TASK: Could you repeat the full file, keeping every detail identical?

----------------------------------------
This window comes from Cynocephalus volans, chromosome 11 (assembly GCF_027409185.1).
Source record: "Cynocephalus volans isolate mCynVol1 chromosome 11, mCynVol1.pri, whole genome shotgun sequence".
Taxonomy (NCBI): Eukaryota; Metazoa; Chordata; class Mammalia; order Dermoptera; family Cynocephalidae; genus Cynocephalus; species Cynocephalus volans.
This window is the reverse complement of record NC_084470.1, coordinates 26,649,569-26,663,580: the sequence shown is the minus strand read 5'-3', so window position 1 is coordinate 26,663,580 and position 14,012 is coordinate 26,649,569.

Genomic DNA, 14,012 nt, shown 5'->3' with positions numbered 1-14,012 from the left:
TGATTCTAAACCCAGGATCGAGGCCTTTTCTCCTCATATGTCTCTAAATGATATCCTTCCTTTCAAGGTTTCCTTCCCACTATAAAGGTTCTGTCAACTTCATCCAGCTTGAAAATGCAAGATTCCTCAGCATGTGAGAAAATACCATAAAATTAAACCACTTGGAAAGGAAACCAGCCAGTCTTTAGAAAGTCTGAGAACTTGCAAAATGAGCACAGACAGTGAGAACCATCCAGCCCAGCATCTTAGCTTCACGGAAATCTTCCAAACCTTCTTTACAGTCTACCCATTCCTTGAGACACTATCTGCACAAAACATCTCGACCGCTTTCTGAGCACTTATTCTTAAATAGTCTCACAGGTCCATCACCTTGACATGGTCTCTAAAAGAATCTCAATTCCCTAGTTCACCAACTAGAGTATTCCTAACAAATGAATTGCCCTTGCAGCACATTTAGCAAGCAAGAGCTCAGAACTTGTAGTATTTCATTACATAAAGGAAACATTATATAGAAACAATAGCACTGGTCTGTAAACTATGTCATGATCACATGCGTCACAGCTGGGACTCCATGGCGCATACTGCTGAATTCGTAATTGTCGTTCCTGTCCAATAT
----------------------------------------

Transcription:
This window comes from Cynocephalus volans, chromosome 11 (assembly GCF_027409185.1).
Source record: "Cynocephalus volans isolate mCynVol1 chromosome 11, mCynVol1.pri, whole genome shotgun sequence".
Taxonomy (NCBI): Eukaryota; Metazoa; Chordata; class Mammalia; order Dermoptera; family Cynocephalidae; genus Cynocephalus; species Cynocephalus volans.
This window is the reverse complement of record NC_084470.1, coordinates 26,649,569-26,663,580: the sequence shown is the minus strand read 5'-3', so window position 1 is coordinate 26,663,580 and position 14,012 is coordinate 26,649,569.

Genomic DNA, 14,012 nt, shown 5'->3' with positions numbered 1-14,012 from the left:
TGATTCTAAACCCAGGATCGAGGCCTTTTCTCCTCATATGTCTCTAAATGATATCCTTCCTTTCAAGGTTTCCTTCCCACTATAAAGGTTCTGTCAACTTCATCCAGCTTGAAAATGCAAGATTCCTCAGCATGTGAGAAAATACCATAAAATTAAACCACTTGGAAAGGAAACCAGCCAGTCTTTAGAAAGTCTGAGAACTTGCAAAATGAGCACAGACAGTGAGAACCATCCAGCCCAGCATCTTAGCTTCACGGAAATCTTCCAAACCTTCTTTACAGTCTACCCATTCCTTGAGACACTATCTGCACAAAACATCTCGACCGCTTTCTGAGCACTTATTCTTAAATAGTCTCACAGGTCCATCACCTTGACATGGTCTCTAAAAGAATCTCAATTCCCTAGTTCACCAACTAGAGTATTCCTAACAAATGAATTGCCCTTGCAGCACATTTAGCAAGCAAGAGCTCAGAACTTGTAGTATTTCATTACATAAAGGAAACATTATATAGAAACAATAGCACTGGTCTGTAAACTATGTCATGATCACATGCGTCACAGCTGGGACTCCATGGCGCATACTGCTGAATTCGTAATTGTCGTTCCTGTCCAATAT